Tag Archives: hydroelectricity

Water Conflicts: Who Owns the Nile River

The Grand Ethiopian Renaissance Dam is a giant edifice that would span the Blue Nile, the main tributary of the Nile river.  Half a century in the making, the hydro-electric dam is Africa’s largest, with a reservoir able to hold 74bn cubic metres of water, more than the volume of the entire Blue Nile. Once filled it should produce 6,000 megawatts of electricity, double Ethiopia’s current power supply. Millions of people could be connected to the grid for the first time. More than an engineering project, it is a source of national pride.

For Egypt, however, it seems a source of national danger. Over 90% of the country’s 100m people live along the Nile or in its vast delta. The river, long seen as an Egyptian birthright, supplies most of their water. They fear the dam will choke it off. Pro-regime pundits, not known for their subtlety, have urged the army to blow it up….Ethiopia wants to start filling the reservoir during this summer’s rainy season. On June 26th, 2020 after another round of talks, Egypt, Ethiopia and Sudan pledged to reach a deal within two weeks. Ethiopia agreed not to start filling the dam during that period.

Diplomats say most of the issues are resolved. But the outstanding one is big: how to handle a drought. Egypt wants Ethiopia to promise to release certain amounts of water to top up the Nile. But Ethiopia is loth to “owe” water to downstream countries or to drain the reservoir so much that electric output suffers. It wants a broader deal between all riparian states, including those on the White Nile, which flows out of Lake Victoria down through Uganda and Sudan.

Even if talks fail and Ethiopia starts filling without a deal, Egyptians will not find their taps dry. There is enough water in the reservoir behind Egypt’s Aswan High Dam to make up for any shortfall this year. But the mood in both countries is toxic. Egyptians have cast Ethiopia as a thief bent on drying up their country. In Ethiopia, meanwhile, Egypt is portrayed as a neocolonial power trampling on national sovereignty. The outcome of the talks will have political consequences in both countries, and perhaps push them to the brink of conflict—at a time when Egypt is already contemplating involvement in a war in Libya.

Ethiopia’s grand dam became a reality and a national obsession under Meles Zenawi, the longtime prime minister who ruled until 2012. His political masterstroke was asking Ethiopians to finance it through donations and the purchase of low-denomination bonds…. Most contributed voluntarily, but there was always an element of coercion. Civil servants had to donate a month’s salary at the start. Local banks and other businesses were expected to buy bonds worth millions of birr. ….

Excerpts from The Grand Ethiopian Renaissance Dam: Showdown on the Nile, Economist, July 4, 2020

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Final Development Frontier in Nepal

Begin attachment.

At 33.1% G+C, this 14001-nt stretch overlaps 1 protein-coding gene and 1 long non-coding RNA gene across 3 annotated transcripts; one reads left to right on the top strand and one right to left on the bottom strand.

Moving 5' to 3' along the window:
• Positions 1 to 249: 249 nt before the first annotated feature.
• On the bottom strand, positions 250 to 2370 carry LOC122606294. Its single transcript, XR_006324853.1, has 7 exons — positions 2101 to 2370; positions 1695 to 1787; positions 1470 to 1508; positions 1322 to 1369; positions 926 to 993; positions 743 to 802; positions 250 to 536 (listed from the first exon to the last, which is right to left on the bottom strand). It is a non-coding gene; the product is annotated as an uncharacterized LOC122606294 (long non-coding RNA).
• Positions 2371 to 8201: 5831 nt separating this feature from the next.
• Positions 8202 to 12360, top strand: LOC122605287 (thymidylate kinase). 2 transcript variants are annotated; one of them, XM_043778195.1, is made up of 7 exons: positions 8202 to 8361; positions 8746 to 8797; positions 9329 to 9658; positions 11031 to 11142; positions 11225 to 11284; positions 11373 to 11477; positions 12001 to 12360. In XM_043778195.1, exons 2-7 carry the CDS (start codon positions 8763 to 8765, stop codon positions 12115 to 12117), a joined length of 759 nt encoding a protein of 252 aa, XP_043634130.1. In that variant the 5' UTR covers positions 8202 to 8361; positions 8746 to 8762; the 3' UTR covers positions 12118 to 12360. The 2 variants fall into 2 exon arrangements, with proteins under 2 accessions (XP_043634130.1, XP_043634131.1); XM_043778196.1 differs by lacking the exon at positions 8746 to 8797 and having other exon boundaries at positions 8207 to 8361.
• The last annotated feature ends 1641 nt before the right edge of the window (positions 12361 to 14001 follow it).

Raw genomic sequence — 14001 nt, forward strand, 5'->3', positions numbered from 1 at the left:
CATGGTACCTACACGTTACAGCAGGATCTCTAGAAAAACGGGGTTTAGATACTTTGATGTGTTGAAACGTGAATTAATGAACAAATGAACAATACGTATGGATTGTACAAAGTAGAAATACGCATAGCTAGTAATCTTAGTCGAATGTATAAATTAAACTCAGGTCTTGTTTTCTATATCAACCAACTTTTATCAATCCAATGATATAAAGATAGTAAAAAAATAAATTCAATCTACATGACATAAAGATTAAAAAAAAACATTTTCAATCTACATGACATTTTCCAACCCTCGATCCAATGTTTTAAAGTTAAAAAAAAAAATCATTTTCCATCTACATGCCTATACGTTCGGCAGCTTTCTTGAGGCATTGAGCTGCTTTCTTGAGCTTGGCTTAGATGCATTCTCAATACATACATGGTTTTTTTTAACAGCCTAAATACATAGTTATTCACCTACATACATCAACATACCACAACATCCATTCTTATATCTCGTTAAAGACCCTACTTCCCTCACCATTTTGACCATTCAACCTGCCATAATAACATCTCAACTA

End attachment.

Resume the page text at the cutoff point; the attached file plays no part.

While India, Pakistan and China have all developed massive hydropower plants along the Himalayan mountains, Nepal’s civil war and political instability scared off investment for decades.  Now, thanks to an inclusive peace process that allowed the country’s main rebel leader to be elected prime minister twice, the focus is shifting to Nepal. Hydropower projects worth billions of dollars are in progress, with geologists and investors scouring the landscape for more.

Government surveys show Nepal’s abundant water resources can feasibly yield hydropower equal to more than 40% of U.S. output, a 40-fold increase from today. Officials project almost a third more hydropower capacity will come online this year. More than 100 projects under construction—over 40 since last year—and others in development will yield at least a tenfold increase in the next decade to 10 gigawatts of power, they say.

Nepal is ramping up its development of hydroelectric power plants in the Himalayas, but building in the region can be risky work. Photo: Brian Sokol for The Wall Street Journal  “There’s such an energy shortage that any project you build will find a market,” said Allard Nooy, CEO of InfraCo Asia, a development body funded by the U.K., Swiss and Australian governments that is financing one hydro project and seeking to develop two more.

Still, power companies don’t face an easy ride.  Among the hurdles are natural ones: earthquakes, landslides and inland tsunamis from glacial lakes as warmer temperatures prompt ice melt. Two years ago a series of massive quakes killed 9,000 people and shattered the country.

Opposition from environmental groups is another difficulty, especially for a new generation of dam projects. In the past, the World Bank and Japan’s Asian Development Bank have withdrawn support for projects amid opposition from environmental groups that say large dams can damage natural habitats like wetlands, threaten migratory fish stocks, and displace traditional farming communities.